Easter Island, or Rapa Nui, has inspired hundreds of writers and archaeologists since its discovery by Dutch Admiral Jacob Roggeveen in 1722, mainly because of its enigmatic stone statues that have captured the world’s imagination. The ocean however, is an important part of the island’s History.
Easter Island, a Chilean territory since 1888, was formed more that 2.5 million years ago. Is is the peak of an underwater volcano that rises as a mountain of 1.700 ft above the ocean’s surface and 6.500 ft below.
This isolated piece of land, on the eastern vertex of the Polynesian Triangle, developed an unusual marine ecosystem with a mixture of flora and fauna specific to rocky ocean floors and coral reefs. The local fauna consists of more than 160 species, split into 65 families. The most common species of fish are Indo-Pacific, endemic, and pelagic, which respectively make up 27%, 26% and 17% of the existing fauna.
The average water temperature of 71ºF limits the variety of coral, however, this limited variety densely covers large extensions od rocky ocean floor. Scleractinia grows freely and is the most common species, yet the great storms that hit Easter Island in winter keep the higher-placed colonies from developing into a barrier reef.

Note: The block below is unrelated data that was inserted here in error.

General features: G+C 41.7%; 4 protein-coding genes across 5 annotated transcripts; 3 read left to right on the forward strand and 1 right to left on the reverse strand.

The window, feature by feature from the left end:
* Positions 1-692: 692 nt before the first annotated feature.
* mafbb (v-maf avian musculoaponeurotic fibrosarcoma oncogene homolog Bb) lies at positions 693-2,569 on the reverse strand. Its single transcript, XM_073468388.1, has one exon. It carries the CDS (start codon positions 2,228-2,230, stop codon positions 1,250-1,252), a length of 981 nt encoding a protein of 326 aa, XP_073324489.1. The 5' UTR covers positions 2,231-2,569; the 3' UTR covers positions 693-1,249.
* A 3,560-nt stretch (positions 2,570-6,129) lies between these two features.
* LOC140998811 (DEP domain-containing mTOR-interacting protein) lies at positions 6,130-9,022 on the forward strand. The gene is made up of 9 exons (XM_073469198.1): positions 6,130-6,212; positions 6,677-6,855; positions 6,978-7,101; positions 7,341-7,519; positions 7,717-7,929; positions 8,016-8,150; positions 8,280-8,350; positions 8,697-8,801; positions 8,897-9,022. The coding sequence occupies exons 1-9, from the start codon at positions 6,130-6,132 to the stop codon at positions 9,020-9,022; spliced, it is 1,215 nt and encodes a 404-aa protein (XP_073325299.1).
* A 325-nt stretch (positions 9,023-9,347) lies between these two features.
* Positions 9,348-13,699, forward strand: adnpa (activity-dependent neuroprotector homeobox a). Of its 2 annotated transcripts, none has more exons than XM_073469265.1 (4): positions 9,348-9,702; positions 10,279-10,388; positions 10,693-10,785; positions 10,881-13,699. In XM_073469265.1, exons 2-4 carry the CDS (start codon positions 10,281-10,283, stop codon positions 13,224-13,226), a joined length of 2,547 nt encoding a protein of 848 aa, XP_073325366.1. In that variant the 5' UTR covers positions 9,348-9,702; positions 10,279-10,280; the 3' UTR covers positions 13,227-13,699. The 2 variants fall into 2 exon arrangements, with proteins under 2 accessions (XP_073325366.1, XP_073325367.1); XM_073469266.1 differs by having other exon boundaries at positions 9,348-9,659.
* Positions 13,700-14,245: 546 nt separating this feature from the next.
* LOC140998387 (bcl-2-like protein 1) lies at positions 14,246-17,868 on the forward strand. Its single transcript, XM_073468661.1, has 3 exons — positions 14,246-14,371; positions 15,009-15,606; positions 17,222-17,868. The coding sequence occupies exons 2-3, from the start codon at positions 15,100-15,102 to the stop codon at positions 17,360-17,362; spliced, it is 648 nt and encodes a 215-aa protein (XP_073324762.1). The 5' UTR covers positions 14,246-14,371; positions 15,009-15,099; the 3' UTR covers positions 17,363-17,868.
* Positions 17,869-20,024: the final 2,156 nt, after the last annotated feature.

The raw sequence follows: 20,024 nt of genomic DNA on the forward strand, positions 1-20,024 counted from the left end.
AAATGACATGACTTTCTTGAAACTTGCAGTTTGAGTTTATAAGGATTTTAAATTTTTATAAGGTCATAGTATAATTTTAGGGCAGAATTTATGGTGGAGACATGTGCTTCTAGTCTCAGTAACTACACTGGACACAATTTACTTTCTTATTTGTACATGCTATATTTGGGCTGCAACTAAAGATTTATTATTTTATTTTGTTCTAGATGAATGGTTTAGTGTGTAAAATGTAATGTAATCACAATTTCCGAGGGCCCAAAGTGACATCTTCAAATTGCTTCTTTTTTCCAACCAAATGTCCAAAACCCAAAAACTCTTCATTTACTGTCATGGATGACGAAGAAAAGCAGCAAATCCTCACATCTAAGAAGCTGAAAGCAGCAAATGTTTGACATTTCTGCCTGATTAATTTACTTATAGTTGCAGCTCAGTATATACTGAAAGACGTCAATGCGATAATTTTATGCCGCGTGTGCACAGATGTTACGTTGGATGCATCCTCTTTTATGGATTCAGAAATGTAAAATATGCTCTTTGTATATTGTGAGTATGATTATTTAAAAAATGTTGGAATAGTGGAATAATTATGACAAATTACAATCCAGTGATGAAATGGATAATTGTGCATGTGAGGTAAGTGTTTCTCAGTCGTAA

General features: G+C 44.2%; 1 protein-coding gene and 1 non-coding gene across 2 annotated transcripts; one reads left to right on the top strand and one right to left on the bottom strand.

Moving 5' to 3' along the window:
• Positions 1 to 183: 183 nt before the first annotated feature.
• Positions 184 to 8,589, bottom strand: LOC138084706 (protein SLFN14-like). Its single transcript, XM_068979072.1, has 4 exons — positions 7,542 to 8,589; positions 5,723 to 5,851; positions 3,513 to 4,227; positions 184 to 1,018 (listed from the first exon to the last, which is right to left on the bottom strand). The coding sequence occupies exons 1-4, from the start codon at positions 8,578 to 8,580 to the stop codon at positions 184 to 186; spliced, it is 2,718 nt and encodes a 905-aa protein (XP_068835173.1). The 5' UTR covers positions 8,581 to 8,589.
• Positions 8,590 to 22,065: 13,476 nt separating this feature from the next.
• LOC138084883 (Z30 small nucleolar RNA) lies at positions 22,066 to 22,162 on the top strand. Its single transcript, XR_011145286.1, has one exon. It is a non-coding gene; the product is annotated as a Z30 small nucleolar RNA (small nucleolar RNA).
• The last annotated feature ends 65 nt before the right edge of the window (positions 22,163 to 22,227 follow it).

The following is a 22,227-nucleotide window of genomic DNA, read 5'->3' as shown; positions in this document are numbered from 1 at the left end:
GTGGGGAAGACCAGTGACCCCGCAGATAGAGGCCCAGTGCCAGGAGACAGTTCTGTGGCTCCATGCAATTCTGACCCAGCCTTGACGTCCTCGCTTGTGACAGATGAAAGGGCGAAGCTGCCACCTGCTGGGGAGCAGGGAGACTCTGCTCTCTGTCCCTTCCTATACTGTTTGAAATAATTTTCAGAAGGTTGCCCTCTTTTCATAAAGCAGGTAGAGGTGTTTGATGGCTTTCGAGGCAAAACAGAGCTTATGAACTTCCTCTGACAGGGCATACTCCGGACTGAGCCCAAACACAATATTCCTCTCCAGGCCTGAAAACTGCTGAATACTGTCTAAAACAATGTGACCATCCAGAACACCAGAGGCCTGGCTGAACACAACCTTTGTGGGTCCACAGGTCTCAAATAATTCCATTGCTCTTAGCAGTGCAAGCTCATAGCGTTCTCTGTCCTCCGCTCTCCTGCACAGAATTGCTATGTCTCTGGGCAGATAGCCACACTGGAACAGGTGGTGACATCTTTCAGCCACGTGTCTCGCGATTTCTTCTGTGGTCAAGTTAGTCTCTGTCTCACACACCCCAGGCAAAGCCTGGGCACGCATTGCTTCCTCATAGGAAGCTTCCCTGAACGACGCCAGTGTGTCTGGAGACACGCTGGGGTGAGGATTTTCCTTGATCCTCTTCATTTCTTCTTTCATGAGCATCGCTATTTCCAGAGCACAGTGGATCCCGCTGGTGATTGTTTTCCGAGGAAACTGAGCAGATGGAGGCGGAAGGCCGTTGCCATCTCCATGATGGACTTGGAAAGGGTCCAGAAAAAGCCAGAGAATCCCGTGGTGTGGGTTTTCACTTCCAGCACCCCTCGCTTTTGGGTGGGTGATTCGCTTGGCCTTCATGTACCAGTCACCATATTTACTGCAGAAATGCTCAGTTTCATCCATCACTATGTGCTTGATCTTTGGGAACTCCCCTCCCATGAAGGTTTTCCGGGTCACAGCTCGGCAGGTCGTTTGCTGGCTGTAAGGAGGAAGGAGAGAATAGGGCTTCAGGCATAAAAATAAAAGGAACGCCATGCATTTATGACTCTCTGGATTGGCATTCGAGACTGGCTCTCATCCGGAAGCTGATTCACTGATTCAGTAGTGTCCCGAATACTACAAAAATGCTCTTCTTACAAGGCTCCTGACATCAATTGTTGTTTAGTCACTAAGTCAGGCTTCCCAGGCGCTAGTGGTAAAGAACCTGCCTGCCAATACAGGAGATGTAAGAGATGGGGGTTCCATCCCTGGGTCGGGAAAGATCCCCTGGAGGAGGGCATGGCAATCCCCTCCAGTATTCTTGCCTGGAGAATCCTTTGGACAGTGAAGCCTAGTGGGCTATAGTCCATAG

Easter Island is also known for its clean, clear waters. Mainly due to its lack of plankton, visibility in the surrounding ocean reaches an impressive 200 ft. The absence of rivers, ports, and dumping of sewage and industrial waste, keeps it crystal-clear. This remarkable visibility is only disturbed by rain and large swells that occasionally stir up the sea floor during winter.
Summarizing, Easter Island’s great rock formations with cliffs, caves, arches, lava platforms and shallows, all covered with abundant coral studded with colorful tropical fish, all this submerged in an infinite deep blue. In a few words, this is Easter Island’s marine ecosystem.